Fisherman keen to catch some of Scotland’s largest fish will find several species living in the water of Loch Ness including Scottish Atlantic Salmon, Brown Trout, Perch, Roach and Char, while golfers will find the nine-hole course at Fort Augustus to be one of the most challenging in the country.
Things to Do
Loch Ness Monster Hunt: A trip to Loch Ness is incomplete without joining the pursuit of its most famous resident, the mythical Loch Ness Monster. Embark on a boat tour equipped with sonar equipment and underwater imaging to try to spot Nessie yourself.
Urquhart Castle Exploration: Perched on the banks of Loch Ness, the ruins of Urquhart Castle offer a deep dive into Scotland’s past. While exploring the castle grounds you’ll learn about its fascinating history, its role in the Wars of Scottish Independence, and tales of the various clans that held it over centuries.
The Loch Ness Centre & Exhibition: This award-winning visitor centre provides an in-depth understanding of the Loch’s geological formation, its folklore, and the ongoing research surrounding the famed Loch Ness Monster. With a combination of multimedia presentations and exhibits, this is a fun and educational attraction that’s suitable for the whole family.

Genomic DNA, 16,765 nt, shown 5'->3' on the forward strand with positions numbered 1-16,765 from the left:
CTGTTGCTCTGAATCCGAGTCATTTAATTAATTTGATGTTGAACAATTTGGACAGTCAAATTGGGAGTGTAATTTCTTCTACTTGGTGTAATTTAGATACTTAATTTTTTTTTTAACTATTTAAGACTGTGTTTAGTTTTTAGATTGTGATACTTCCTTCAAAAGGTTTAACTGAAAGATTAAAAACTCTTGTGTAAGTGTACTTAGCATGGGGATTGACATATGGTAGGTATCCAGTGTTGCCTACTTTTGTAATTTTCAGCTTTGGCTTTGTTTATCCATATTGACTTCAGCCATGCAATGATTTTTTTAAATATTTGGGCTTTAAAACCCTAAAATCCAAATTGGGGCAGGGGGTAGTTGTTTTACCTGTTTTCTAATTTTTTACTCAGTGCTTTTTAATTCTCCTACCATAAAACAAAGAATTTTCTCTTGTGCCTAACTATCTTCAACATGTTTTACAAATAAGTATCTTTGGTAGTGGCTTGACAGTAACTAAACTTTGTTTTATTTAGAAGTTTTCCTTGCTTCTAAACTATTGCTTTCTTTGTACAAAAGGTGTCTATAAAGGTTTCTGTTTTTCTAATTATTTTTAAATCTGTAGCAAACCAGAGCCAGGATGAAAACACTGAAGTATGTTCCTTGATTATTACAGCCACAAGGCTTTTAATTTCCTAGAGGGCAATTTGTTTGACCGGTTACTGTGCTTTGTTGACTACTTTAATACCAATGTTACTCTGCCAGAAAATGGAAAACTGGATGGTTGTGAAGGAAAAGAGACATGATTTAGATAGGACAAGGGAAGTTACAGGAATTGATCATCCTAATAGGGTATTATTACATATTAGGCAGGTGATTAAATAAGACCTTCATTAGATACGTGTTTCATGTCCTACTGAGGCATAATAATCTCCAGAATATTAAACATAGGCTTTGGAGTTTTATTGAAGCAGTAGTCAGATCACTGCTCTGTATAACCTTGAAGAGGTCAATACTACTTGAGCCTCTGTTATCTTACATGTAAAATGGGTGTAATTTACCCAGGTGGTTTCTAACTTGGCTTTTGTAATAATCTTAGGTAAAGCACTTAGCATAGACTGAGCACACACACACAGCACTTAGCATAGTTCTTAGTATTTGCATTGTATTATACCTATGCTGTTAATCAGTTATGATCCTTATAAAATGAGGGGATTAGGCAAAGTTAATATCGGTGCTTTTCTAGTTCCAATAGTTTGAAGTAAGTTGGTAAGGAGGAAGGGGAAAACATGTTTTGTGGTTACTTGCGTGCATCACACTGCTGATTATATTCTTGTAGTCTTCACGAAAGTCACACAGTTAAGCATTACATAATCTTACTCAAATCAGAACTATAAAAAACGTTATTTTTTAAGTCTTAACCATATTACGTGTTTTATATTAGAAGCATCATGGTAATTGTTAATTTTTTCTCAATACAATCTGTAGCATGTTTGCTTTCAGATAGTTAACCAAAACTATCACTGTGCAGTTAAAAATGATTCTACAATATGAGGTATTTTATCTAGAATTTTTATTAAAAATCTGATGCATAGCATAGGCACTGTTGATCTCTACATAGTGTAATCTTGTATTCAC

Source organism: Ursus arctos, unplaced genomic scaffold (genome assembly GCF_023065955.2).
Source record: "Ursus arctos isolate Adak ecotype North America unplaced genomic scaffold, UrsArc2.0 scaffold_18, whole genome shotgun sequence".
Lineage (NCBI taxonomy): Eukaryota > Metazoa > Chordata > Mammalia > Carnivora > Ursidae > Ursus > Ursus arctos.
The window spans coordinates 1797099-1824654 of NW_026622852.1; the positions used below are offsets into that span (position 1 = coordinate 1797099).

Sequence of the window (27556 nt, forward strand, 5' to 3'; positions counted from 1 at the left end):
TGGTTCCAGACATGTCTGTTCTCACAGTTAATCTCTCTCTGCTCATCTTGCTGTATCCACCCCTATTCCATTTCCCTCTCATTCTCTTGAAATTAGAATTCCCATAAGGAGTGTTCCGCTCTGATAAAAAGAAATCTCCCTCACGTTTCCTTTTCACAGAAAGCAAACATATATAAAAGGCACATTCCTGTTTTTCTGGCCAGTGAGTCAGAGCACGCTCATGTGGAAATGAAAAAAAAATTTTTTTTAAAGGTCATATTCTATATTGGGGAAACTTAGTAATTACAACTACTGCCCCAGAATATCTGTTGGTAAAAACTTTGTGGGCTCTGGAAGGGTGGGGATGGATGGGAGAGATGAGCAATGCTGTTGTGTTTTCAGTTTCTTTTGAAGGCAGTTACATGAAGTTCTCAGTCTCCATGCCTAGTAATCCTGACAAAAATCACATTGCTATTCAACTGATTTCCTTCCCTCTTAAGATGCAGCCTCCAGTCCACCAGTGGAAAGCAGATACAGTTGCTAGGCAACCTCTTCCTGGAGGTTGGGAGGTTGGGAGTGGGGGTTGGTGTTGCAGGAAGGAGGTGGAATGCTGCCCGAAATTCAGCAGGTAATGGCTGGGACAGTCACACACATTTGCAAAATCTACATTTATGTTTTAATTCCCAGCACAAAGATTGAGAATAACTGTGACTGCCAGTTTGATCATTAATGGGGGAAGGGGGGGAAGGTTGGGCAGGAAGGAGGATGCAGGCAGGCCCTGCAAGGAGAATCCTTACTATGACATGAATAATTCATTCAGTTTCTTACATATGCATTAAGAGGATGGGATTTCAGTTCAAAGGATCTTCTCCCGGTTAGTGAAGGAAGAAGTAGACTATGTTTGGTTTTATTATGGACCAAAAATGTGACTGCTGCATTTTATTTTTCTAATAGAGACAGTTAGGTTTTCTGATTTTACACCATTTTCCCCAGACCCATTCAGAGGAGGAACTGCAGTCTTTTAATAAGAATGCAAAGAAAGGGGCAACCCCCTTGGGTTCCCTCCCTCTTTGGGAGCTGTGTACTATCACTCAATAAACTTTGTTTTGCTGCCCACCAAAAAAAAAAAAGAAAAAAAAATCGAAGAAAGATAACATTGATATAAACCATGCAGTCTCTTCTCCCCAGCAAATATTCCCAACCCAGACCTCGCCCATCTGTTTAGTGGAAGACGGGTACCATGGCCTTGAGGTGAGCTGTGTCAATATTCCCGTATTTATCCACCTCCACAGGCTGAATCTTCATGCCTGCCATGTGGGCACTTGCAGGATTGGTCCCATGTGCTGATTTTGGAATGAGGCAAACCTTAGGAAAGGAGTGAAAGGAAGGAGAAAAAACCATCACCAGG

Cruise Loch Ness: Enjoy the breathtaking beauty of Loch Ness and the Great Glen on a leisurely cruise. Loch Ness by Jacobite offers a variety of options from short 50-minute trips to 3-hour excursions, each providing a unique perspective on the loch, its history, and its legends.
Hiking & Wildlife Spotting: The area surrounding Loch Ness is a hiker’s paradise, with trails that cater to all fitness levels. The South Loch Ness Trail, for example, is a 37-mile path offering stunning views of the loch and plenty of opportunities to spot local wildlife like red deer and golden eagles.
Things to Do Nearby
Urquhart Castle. Drumnadrochit, Inverness IV63 6XJ.
An iconic 16th-century castle situated on the western bank of Loch Ness. The castle was inhabited by both English and Scottish for hundreds of years till it was partially destroyed in 1692. The Historic Environment Scotland visitor centre houses a permanent exhibition about the loch and the castle as well as a restaurant with outside seating and a gift shop.